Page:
Update on City of Boston Flu Emergency

Boston, Jan. 11, 2013, Mayor Thomas M. Menino today announced updates to the City’s response plan for an increasingly severe flu season. Twenty-two community health centers across the City have committed to providing free public clinics this weekend; a full list of participating centers can be found at www.bphc.org.

Digital display boards were placed at the following locations to drive resident participation: Bowdoin Street Community Health Center; Harvard Street Community Health Center; East Boston Neighborhood Health Center; Hyde Park Municipal Building; Greater Roslindale Community Health Center; Dimock Community Health Center. The Mayor’s Health Line (617-534-5050) will remain open this weekend, and will assist callers Saturday and Sunday from 8 a.m.-5 p.m. After-hours, residents should contact the Mayor’s 24-hour hotline (617-635-4500).

For the week ending 1/5/13, there have been approximately 750 confirmed cases of flu among Boston residents, more than a ten-fold increase when compared to the 70 cases confirmed all of last flu season.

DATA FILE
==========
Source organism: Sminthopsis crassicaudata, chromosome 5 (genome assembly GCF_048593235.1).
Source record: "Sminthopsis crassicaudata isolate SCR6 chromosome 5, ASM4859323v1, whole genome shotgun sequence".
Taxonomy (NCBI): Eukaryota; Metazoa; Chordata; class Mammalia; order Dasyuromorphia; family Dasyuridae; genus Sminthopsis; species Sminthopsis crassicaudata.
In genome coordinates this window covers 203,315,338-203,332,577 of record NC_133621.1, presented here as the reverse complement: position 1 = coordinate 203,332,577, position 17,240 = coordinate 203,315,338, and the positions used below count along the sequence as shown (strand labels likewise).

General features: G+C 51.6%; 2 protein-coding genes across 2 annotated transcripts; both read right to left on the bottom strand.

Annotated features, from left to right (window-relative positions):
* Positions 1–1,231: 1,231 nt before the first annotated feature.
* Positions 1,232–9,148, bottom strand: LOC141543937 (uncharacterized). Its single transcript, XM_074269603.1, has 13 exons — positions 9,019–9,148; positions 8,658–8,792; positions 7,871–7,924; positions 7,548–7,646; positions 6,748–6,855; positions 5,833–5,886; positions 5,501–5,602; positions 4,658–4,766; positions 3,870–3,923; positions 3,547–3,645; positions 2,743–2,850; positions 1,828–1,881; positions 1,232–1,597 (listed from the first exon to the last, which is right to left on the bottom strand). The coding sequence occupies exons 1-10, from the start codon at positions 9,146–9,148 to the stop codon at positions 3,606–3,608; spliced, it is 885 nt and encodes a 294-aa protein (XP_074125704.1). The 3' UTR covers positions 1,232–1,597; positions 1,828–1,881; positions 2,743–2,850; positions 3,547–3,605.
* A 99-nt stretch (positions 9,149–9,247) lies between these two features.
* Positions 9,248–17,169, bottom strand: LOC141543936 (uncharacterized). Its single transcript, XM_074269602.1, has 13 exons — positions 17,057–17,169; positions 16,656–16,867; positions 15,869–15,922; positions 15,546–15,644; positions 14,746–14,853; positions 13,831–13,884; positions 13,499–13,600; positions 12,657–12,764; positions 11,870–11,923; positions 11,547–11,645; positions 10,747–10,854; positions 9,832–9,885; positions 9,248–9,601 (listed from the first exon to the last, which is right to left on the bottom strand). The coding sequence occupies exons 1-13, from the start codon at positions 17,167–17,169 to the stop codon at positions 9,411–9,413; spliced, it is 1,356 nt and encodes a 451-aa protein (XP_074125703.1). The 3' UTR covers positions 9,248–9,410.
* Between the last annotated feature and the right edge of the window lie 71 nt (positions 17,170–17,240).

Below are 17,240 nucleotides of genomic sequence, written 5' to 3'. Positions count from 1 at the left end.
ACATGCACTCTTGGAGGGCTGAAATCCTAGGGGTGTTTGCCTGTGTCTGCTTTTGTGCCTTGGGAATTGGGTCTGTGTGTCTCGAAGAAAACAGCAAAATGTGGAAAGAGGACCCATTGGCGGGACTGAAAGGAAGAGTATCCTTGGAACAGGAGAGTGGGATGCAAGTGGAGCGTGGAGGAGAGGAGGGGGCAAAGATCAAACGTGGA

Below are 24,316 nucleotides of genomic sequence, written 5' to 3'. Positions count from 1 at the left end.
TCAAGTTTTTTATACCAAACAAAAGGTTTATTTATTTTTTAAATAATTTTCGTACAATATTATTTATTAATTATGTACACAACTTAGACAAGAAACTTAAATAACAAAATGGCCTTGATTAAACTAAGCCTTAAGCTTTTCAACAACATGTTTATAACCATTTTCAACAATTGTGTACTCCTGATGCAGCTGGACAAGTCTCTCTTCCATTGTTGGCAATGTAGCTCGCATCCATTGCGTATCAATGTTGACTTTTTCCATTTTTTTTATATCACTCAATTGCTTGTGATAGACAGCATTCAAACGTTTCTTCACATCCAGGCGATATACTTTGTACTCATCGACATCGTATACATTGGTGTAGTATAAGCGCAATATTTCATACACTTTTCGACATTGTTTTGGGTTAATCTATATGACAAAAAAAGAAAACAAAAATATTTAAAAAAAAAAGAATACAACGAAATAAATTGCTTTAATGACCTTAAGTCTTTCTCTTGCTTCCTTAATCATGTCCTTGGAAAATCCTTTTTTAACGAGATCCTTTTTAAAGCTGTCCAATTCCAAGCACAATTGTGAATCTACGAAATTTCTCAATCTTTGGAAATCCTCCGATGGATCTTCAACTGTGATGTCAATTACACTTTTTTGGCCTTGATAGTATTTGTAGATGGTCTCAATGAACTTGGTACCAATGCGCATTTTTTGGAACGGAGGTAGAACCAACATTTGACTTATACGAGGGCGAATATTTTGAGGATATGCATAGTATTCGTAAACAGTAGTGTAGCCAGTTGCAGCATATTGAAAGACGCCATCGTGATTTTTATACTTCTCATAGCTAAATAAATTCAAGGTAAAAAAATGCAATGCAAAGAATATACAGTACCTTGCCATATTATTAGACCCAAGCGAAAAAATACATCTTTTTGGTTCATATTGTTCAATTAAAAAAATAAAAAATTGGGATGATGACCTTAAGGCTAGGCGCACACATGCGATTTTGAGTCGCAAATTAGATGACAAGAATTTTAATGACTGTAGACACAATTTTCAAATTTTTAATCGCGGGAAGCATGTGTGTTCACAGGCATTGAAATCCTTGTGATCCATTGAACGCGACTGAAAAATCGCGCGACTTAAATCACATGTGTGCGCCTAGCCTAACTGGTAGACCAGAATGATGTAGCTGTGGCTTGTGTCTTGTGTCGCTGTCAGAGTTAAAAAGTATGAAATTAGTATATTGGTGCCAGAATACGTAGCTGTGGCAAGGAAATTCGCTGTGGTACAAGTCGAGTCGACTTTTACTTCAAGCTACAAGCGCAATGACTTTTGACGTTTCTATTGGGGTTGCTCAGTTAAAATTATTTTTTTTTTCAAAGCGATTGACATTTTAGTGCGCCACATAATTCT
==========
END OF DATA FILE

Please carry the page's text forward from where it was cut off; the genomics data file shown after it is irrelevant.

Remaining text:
“The push this weekend is to get as many people vaccinated as possible,” Mayor Menino said. “It’s the single best thing you can do to protect yourself, and we’re proud to have 22 participating community centers opening their doors for free clinics this weekend.”

The flu season in Boston typically stretches through the end of March. Flu cases are now accounting for over 4 percent of all emergency department visits at Boston hospitals, compared to about 1 percent during non-influenza season. Of influenza cases reported to date in Boston residents, 25 percent have been ill enough to require hospitalization. Since October 1, four Boston residents, all seniors, have died from flu-related illnesses. Certain people, including the elderly, young children, pregnant women and people with certain health conditions (such as asthma, diabetes, heart disease or other conditions), are at greater risk for serious illness if they get influenza. Some individuals may not be at risk for severe illness themselves, but can transmit the infection to their families, friends, and patients.

The Boston Public Health Commission is urging people to contact their primary care doctor to get a flu vaccination, which can be administered as a shot or as a nasal spray. Everyone 6 months and older should be vaccinated against influenza.

Tips to avoid getting sick or spreading germs:

  • Wash your hands often with soap and water for 20 seconds, especially after coughing or sneezing. If water is not nearby, use an alcohol-based hand cleaner.
  • Try not to touch your eyes, nose or mouth. Germs can spread this way.
  • As much as possible, avoid close contact with people who are sick.
  • If you have a fever or feel ill, stay home.